Chloe has been battling illness since she was 13 years old. She has orthostatic postural tachycardia syndrome, which is a rare syndrome affecting her heart, as well as Ehlers-Danlos which attacks her joints.

Fortunately, she also has a springer spaniel named Ted who is her best friend and helper.

Ted is also very cute!

She can’t help but gush about her adorable assistant on Instagram, writing:

Me and my main man. Super cheesy but there’s nothing I enjoy more than sitting on a field with him and watching the sun dip below the horizon. This field in particular is a haven for birds, there’s so many! It’s lovely listening and watching them. Ted meanwhile loves it because it backs onto a school and so there’s a large amount of tennis balls to hunt out that have been thrown over. His current record is seven balls found in one evening, I’m sure he’ll beat it soon enough. We don’t play fetch with balls if we can avoid it, it’s not particularly good for their joints, instead I prefer to hide them in grass so he can hunt for them. He loves it!

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Today marks two weeks of being in hospital as an inpatient with Ted by my side the whole way. I'm sorry it's taken so long to post about it, as you'd expect I'm quite poorly and finding the admission exhausting. This is both my own and Teds first admission so it has been a learning curve for both of us! He's being perfect, I couldn't ask for better. You may feel that it's unfair to keep a dog in hospital, but there are many surprising benefits. The first being Ted is a working dog, he loves his job. Ted would hate being at home, even with dog walkers he would far prefer to be with me working. Another benefit is with regards to nurses, the ward I'm on is sadly quite short staffed and help can take a while. Teds help means I often have nurses coming in asking if I'm ok, that I'm quite quiet, don't I need anything? Nope! With Teds help I am able to be almost entirely independent. This also relieves my mum from some of her worries about leaving me. Furthermore when in hospital, it can be hard to maintain motivation and a upbeat attitude, but when you have to take care of a dog, it provides a focus, a distraction and a way to break the day up. Not to mention a positive discussion point with any staff! I firmly believe there are countless benefits animals provide to patients.

A post shared by Chloé & Ted (@tedtheassistancedog) on

Ted came into Chloe’s like when he was five months old. Since their first day together, when he was too fearful of her wheelchair to even approach her, Chloe has trained Ted using hand motions.

Now, he helps her with everything, including bringing her shoes and other things, and taking off her socks.

Those big, brown eyes, though.

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During the last 24 hours we've had a pretty massive influx of new friends on both Facebook and Instagram, so we just wanted to make a post to say hi! We've received thousands of lovely messages, I've shared virtual pats and kisses with Ted all the way. It's probably going to take us a couple of days to get through everything so if you're waiting for a reply, don't worry, I'll get to you ? In the coming weeks we'll be sharing more about Ted, myself (Chloé), what we do for fun, how Ted helps me, why I need his help, ect. If there's anything you want to know specifically, feel free to drop us a message and we'll address it! Thank you so much for joining us, we can't wait to show you more of our adventures ❤️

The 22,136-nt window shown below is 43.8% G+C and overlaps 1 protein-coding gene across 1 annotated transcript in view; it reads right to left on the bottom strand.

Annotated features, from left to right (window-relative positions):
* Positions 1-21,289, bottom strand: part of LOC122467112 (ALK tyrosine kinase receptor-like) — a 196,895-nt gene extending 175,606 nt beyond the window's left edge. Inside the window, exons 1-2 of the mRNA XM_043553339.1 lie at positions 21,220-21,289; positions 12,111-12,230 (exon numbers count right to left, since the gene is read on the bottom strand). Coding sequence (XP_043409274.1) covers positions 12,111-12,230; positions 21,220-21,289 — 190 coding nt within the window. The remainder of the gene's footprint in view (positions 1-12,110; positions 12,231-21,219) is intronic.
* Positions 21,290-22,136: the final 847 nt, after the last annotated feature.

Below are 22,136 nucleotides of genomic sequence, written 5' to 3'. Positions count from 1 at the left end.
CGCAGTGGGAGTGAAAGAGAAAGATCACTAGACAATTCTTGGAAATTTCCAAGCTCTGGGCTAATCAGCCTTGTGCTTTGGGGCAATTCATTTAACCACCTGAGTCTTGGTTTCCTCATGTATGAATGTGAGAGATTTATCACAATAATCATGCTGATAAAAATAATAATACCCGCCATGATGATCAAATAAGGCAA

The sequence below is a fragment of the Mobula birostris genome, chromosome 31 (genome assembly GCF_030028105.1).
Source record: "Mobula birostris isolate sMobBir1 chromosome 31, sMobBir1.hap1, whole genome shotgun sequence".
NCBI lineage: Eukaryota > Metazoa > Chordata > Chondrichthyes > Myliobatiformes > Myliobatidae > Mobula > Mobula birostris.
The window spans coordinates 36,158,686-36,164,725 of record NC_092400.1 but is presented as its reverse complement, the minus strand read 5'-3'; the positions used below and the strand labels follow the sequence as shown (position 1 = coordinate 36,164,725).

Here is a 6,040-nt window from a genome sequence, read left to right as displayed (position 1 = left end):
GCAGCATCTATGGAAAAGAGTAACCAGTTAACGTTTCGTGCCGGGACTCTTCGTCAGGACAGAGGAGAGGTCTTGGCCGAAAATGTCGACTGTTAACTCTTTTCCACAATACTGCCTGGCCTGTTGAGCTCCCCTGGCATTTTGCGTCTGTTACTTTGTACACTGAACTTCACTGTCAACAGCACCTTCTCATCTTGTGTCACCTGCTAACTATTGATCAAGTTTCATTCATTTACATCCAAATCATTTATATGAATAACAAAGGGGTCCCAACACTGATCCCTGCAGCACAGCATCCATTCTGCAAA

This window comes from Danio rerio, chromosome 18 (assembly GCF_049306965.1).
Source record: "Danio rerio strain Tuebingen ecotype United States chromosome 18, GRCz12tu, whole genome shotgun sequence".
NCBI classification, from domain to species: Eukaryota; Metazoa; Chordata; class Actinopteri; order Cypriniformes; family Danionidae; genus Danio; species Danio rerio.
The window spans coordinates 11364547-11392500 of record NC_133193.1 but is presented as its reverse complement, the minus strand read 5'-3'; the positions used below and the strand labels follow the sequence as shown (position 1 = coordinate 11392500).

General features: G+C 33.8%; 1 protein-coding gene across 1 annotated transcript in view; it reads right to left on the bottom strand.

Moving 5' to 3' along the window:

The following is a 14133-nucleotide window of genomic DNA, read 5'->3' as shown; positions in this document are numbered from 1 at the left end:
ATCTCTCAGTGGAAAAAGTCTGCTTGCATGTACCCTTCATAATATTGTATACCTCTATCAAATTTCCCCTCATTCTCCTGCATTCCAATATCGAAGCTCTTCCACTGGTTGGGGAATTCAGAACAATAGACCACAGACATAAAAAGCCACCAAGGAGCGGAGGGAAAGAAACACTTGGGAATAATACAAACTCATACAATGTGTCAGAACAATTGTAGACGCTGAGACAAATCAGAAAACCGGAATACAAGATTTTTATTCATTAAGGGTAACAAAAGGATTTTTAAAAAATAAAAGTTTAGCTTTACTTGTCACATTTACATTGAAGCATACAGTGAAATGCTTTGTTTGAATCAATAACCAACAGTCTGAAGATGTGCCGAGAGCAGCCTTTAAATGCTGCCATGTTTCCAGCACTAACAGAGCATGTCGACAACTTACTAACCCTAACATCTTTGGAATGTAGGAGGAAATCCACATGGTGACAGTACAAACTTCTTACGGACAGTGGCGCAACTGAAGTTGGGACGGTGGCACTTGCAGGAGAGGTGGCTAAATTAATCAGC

A post shared by Chloé & Ted (@tedtheassistancedog) on

Not only does he fetch the items she needs to get through her day, but he also brings her comfort, especially when she must endure medical treatment.

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A year ago yesterday I went into a hospital appointment and was told I would be admitted for tube feeding. The first thing I said was "Ted will be coming with me, that's ok right?" I was in such shock, but even still, the very first thing on my mind was Ted. I couldn't really comprehend what I was being told, but I knew that with Ted by my side, I could handle anything. My consultant said to expect to be in for a few weeks, 12 weeks later we were finally discharged. I firmly believe that having Ted by my side changed my entire mindset, I wasn't able to wallow in misery, it was time to take Ted out. I still can't commend the hospital enough for how amazing they were regarding Ted. But also, all of you. The support we received over those 12 weeks was phenomenal and truly helped so much. What could have been something absolutely awful was made bearable with the best support system I could have asked for. Without Ted, and by default everyone here, I don't know how I'd have done it.

A post shared by Chloé & Ted (@tedtheassistancedog) on

Now Chloe works with the non-profit Dog Assistance In Disability (Dog AID), helping others train their own dogs to assist them because of their limited mobility. When you have a dog’s love and devotion, you can face any challenges.

Ted, you’re a good boy and a great help.

What do you think of Ted? Tell us in the comments!